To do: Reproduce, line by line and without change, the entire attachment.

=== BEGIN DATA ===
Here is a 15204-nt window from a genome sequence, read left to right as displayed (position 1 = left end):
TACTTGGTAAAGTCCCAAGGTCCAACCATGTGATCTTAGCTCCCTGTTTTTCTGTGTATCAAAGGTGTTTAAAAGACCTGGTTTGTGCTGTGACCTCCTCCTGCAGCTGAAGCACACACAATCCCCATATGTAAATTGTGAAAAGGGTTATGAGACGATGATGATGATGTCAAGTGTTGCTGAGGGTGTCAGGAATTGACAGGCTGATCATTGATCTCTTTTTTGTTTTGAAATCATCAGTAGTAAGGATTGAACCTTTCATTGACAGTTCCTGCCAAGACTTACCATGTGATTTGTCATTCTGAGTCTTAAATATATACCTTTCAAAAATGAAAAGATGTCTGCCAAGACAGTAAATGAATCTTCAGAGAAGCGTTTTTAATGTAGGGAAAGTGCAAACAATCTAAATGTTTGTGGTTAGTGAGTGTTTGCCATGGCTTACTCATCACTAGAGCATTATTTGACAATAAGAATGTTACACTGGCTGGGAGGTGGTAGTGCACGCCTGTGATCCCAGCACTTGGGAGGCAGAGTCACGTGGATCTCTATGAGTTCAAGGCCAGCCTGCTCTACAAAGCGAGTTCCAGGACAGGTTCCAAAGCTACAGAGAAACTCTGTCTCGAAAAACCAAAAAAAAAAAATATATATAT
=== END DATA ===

Here is a 15204-nt window from a genome sequence, read left to right as displayed (position 1 = left end):
TACTTGGTAAAGTCCCAAGGTCCAACCATGTGATCTTAGCTCCCTGTTTTTCTGTGTATCAAAGGTGTTTAAAAGACCTGGTTTGTGCTGTGACCTCCTCCTGCAGCTGAAGCACACACAATCCCCATATGTAAATTGTGAAAAGGGTTATGAGACGATGATGATGATGTCAAGTGTTGCTGAGGGTGTCAGGAATTGACAGGCTGATCATTGATCTCTTTTTTGTTTTGAAATCATCAGTAGTAAGGATTGAACCTTTCATTGACAGTTCCTGCCAAGACTTACCATGTGATTTGTCATTCTGAGTCTTAAATATATACCTTTCAAAAATGAAAAGATGTCTGCCAAGACAGTAAATGAATCTTCAGAGAAGCGTTTTTAATGTAGGGAAAGTGCAAACAATCTAAATGTTTGTGGTTAGTGAGTGTTTGCCATGGCTTACTCATCACTAGAGCATTATTTGACAATAAGAATGTTACACTGGCTGGGAGGTGGTAGTGCACGCCTGTGATCCCAGCACTTGGGAGGCAGAGTCACGTGGATCTCTATGAGTTCAAGGCCAGCCTGCTCTACAAAGCGAGTTCCAGGACAGGTTCCAAAGCTACAGAGAAACTCTGTCTCGAAAAACCAAAAAAAAAAAATATATATAT